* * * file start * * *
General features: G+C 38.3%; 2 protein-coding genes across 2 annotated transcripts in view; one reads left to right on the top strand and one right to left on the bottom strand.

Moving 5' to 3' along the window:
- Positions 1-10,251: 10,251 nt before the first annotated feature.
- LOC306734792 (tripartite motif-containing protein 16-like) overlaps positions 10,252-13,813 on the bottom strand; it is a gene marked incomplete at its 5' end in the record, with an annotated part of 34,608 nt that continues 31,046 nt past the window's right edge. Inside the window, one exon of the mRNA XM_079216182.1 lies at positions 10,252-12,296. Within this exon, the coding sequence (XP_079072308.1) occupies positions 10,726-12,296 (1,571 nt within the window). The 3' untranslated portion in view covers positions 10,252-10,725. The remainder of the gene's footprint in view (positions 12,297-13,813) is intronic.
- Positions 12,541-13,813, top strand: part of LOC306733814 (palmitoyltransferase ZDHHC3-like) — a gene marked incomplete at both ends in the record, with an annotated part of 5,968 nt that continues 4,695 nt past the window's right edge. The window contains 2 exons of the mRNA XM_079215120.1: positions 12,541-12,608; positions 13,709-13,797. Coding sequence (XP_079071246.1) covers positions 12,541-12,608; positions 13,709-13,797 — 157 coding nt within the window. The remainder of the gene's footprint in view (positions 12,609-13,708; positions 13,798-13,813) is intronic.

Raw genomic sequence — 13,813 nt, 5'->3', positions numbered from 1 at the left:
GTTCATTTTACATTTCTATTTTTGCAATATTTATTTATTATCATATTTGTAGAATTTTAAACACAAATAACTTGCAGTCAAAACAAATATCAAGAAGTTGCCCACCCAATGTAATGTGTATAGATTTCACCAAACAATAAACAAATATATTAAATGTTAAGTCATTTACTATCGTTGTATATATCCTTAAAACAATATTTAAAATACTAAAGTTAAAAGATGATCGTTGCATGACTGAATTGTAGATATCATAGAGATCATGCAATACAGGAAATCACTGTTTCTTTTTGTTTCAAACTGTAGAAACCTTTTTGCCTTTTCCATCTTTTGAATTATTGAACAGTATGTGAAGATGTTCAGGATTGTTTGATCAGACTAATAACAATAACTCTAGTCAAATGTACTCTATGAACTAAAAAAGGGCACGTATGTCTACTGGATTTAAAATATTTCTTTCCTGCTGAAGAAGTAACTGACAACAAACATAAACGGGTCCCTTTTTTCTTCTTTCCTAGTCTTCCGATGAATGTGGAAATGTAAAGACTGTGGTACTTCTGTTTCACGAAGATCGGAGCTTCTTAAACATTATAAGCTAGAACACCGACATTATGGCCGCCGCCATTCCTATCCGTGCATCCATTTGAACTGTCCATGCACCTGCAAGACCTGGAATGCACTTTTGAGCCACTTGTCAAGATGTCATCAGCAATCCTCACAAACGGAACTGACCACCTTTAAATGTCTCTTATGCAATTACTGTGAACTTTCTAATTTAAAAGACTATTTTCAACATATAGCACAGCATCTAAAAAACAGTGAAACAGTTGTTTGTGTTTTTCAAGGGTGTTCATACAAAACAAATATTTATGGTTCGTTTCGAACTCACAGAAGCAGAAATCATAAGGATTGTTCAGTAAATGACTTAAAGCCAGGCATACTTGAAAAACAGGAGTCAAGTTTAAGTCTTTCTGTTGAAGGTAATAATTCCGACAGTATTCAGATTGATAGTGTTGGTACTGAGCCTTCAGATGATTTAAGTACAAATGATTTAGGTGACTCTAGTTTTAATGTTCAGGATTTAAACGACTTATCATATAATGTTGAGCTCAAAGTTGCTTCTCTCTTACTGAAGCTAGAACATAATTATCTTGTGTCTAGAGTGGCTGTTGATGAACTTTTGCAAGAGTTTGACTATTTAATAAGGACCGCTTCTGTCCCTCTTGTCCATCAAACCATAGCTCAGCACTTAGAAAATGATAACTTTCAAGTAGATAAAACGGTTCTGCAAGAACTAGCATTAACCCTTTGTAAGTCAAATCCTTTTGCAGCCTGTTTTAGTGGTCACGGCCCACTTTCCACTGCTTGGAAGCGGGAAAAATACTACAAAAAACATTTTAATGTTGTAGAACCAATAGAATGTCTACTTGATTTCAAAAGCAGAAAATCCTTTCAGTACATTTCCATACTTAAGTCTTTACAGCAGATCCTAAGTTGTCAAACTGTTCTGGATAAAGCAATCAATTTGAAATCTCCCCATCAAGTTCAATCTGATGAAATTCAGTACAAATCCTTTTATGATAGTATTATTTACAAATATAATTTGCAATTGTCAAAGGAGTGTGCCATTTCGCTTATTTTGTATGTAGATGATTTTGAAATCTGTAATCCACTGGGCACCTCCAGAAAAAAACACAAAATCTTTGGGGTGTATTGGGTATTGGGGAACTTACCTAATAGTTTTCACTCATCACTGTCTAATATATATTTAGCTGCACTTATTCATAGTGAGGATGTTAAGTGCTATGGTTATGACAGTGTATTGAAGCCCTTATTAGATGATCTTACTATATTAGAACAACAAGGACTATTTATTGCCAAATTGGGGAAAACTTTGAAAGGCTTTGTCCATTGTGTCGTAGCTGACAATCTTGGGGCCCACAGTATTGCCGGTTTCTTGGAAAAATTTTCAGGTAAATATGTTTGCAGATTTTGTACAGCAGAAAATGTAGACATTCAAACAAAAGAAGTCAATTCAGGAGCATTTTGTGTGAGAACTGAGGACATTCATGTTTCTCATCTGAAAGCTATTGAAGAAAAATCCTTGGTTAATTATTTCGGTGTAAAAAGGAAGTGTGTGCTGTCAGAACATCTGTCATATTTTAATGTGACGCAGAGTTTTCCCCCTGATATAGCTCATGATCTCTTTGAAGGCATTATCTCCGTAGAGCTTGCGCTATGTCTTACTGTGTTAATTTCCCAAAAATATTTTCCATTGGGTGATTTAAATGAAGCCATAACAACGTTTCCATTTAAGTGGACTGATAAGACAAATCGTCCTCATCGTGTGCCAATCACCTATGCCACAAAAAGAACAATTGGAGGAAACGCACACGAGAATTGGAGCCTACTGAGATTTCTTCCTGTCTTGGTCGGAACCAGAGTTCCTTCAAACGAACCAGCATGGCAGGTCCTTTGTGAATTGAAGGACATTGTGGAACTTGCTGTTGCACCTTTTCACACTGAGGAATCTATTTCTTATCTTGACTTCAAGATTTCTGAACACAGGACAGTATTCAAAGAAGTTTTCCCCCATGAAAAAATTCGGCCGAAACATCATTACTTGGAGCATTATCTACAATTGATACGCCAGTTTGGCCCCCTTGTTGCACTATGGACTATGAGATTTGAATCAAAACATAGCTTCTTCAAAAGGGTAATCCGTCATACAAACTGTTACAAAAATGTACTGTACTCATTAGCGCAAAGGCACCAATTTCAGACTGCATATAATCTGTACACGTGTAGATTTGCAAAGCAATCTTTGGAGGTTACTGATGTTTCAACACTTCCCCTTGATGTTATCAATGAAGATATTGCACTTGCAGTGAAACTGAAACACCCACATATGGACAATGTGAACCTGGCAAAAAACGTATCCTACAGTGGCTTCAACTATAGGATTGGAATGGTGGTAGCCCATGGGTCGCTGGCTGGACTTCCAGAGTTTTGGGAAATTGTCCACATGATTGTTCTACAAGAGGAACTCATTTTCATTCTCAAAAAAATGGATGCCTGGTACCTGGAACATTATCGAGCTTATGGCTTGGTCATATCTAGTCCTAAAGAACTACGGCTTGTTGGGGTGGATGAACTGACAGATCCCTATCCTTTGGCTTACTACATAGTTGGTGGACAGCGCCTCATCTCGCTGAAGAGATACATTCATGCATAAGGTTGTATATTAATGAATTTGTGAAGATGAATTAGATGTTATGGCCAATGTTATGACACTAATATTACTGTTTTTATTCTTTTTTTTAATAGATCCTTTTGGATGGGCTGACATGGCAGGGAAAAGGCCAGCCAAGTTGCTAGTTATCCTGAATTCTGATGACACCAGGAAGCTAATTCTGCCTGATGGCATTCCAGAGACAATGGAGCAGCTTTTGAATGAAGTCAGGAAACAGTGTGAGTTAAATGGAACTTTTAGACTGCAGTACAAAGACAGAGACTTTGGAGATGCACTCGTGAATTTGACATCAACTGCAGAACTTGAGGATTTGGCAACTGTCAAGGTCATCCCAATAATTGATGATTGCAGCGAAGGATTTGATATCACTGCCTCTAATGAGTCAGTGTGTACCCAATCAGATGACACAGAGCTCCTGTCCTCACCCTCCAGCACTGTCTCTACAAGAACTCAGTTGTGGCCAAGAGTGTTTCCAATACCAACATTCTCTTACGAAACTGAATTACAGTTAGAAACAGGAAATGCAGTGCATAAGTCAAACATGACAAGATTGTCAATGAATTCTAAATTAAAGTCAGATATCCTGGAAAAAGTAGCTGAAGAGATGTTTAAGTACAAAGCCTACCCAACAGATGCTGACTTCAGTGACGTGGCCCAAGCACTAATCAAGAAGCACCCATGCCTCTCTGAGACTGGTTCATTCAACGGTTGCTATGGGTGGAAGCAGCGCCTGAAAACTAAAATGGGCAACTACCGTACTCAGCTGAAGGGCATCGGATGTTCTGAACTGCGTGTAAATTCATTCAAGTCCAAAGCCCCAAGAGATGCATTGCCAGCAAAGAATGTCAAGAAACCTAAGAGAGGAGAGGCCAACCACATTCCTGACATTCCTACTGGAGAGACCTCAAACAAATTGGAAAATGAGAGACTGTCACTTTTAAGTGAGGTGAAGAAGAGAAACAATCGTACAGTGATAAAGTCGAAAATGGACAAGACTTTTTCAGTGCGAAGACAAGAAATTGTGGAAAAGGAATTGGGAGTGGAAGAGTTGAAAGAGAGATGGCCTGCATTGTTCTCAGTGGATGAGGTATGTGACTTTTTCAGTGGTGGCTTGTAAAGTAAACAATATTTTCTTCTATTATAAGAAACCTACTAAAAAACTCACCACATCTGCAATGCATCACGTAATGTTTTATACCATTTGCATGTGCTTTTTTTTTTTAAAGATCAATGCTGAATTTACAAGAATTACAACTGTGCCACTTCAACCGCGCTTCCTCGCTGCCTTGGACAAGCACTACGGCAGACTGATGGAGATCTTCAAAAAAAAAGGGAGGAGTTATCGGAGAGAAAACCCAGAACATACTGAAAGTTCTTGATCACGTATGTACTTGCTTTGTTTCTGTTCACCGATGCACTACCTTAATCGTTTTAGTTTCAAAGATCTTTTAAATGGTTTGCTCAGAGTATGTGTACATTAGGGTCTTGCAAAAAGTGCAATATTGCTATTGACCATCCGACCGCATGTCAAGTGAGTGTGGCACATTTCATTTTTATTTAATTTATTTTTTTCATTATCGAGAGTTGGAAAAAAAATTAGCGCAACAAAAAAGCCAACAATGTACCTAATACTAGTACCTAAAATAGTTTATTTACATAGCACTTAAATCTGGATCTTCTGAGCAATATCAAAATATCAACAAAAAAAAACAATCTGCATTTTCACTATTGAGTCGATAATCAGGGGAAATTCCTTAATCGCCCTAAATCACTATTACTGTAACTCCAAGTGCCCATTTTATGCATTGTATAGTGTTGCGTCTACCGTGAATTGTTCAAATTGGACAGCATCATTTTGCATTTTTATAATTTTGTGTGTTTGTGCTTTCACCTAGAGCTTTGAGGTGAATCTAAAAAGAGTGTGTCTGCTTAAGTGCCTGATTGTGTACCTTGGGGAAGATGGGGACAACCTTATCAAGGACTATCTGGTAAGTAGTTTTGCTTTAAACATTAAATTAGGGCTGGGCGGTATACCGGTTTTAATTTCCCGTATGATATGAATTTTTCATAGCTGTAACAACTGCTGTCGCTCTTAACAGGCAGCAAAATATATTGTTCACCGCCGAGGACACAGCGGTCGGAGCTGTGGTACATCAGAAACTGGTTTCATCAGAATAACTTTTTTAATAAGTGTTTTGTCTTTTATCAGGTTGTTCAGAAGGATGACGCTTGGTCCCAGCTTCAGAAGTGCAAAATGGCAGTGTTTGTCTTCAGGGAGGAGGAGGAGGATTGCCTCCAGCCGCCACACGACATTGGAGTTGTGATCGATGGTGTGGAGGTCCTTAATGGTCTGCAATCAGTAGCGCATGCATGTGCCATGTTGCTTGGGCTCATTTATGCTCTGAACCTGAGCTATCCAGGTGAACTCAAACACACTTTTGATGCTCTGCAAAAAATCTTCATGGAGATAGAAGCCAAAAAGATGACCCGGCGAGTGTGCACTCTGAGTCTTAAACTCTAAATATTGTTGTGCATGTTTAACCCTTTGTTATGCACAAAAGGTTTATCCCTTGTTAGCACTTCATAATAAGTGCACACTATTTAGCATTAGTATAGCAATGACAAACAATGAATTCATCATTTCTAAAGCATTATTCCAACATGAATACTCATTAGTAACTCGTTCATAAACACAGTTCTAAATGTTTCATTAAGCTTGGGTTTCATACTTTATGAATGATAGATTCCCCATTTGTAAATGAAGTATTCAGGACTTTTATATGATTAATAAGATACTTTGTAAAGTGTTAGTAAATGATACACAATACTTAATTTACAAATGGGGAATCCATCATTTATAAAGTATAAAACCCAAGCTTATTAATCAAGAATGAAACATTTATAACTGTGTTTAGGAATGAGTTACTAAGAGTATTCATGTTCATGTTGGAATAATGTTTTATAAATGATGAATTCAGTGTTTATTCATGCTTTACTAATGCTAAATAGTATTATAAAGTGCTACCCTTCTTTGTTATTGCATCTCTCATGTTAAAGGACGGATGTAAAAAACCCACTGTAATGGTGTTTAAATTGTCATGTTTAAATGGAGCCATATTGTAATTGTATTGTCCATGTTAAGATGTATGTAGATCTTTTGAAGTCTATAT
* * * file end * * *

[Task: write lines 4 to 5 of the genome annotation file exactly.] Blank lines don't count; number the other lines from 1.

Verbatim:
- LOC306734792 (tripartite motif-containing protein 16-like) overlaps positions 10,252-13,813 on the bottom strand; it is a gene marked incomplete at its 5' end in the record, with an annotated part of 34,608 nt that continues 31,046 nt past the window's right edge. Inside the window, one exon of the mRNA XM_079216182.1 lies at positions 10,252-12,296. Within this exon, the coding sequence (XP_079072308.1) occupies positions 10,726-12,296 (1,571 nt within the window). The 3' untranslated portion in view covers positions 10,252-10,725. The remainder of the gene's footprint in view (positions 12,297-13,813) is intronic.
- Positions 12,541-13,813, top strand: part of LOC306733814 (palmitoyltransferase ZDHHC3-like) — a gene marked incomplete at both ends in the record, with an annotated part of 5,968 nt that continues 4,695 nt past the window's right edge. The window contains 2 exons of the mRNA XM_079215120.1: positions 12,541-12,608; positions 13,709-13,797. Coding sequence (XP_079071246.1) covers positions 12,541-12,608; positions 13,709-13,797 — 157 coding nt within the window. The remainder of the gene's footprint in view (positions 12,609-13,708; positions 13,798-13,813) is intronic.